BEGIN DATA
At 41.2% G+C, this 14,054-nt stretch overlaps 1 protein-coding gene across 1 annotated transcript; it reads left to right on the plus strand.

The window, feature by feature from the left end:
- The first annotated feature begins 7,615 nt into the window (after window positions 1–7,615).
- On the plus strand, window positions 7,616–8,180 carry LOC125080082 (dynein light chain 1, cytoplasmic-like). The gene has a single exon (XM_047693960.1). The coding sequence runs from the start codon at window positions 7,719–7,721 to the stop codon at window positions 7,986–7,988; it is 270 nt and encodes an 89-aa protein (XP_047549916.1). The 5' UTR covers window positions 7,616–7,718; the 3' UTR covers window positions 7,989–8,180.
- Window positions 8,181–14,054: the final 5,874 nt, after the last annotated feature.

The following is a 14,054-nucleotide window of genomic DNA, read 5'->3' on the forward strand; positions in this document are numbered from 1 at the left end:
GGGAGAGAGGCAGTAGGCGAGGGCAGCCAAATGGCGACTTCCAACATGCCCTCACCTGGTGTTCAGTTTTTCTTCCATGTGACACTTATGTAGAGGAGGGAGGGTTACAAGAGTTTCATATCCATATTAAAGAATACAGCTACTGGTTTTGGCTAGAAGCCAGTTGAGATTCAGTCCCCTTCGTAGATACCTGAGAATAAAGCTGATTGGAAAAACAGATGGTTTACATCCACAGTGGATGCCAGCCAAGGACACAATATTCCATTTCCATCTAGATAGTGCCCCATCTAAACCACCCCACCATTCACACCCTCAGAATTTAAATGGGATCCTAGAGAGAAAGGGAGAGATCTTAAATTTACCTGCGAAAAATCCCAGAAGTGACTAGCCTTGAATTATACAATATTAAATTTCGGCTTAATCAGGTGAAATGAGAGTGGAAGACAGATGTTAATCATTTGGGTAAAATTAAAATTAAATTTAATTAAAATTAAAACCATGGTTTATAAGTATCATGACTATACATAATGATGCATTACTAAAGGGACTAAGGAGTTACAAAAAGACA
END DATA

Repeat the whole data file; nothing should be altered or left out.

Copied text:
At 41.2% G+C, this 14,054-nt stretch overlaps 1 protein-coding gene across 1 annotated transcript; it reads left to right on the plus strand.

The window, feature by feature from the left end:
- The first annotated feature begins 7,615 nt into the window (after window positions 1–7,615).
- On the plus strand, window positions 7,616–8,180 carry LOC125080082 (dynein light chain 1, cytoplasmic-like). The gene has a single exon (XM_047693960.1). The coding sequence runs from the start codon at window positions 7,719–7,721 to the stop codon at window positions 7,986–7,988; it is 270 nt and encodes an 89-aa protein (XP_047549916.1). The 5' UTR covers window positions 7,616–7,718; the 3' UTR covers window positions 7,989–8,180.
- Window positions 8,181–14,054: the final 5,874 nt, after the last annotated feature.

The following is a 14,054-nucleotide window of genomic DNA, read 5'->3' on the forward strand; positions in this document are numbered from 1 at the left end:
GGGAGAGAGGCAGTAGGCGAGGGCAGCCAAATGGCGACTTCCAACATGCCCTCACCTGGTGTTCAGTTTTTCTTCCATGTGACACTTATGTAGAGGAGGGAGGGTTACAAGAGTTTCATATCCATATTAAAGAATACAGCTACTGGTTTTGGCTAGAAGCCAGTTGAGATTCAGTCCCCTTCGTAGATACCTGAGAATAAAGCTGATTGGAAAAACAGATGGTTTACATCCACAGTGGATGCCAGCCAAGGACACAATATTCCATTTCCATCTAGATAGTGCCCCATCTAAACCACCCCACCATTCACACCCTCAGAATTTAAATGGGATCCTAGAGAGAAAGGGAGAGATCTTAAATTTACCTGCGAAAAATCCCAGAAGTGACTAGCCTTGAATTATACAATATTAAATTTCGGCTTAATCAGGTGAAATGAGAGTGGAAGACAGATGTTAATCATTTGGGTAAAATTAAAATTAAATTTAATTAAAATTAAAACCATGGTTTATAAGTATCATGACTATACATAATGATGCATTACTAAAGGGACTAAGGAGTTACAAAAAGACA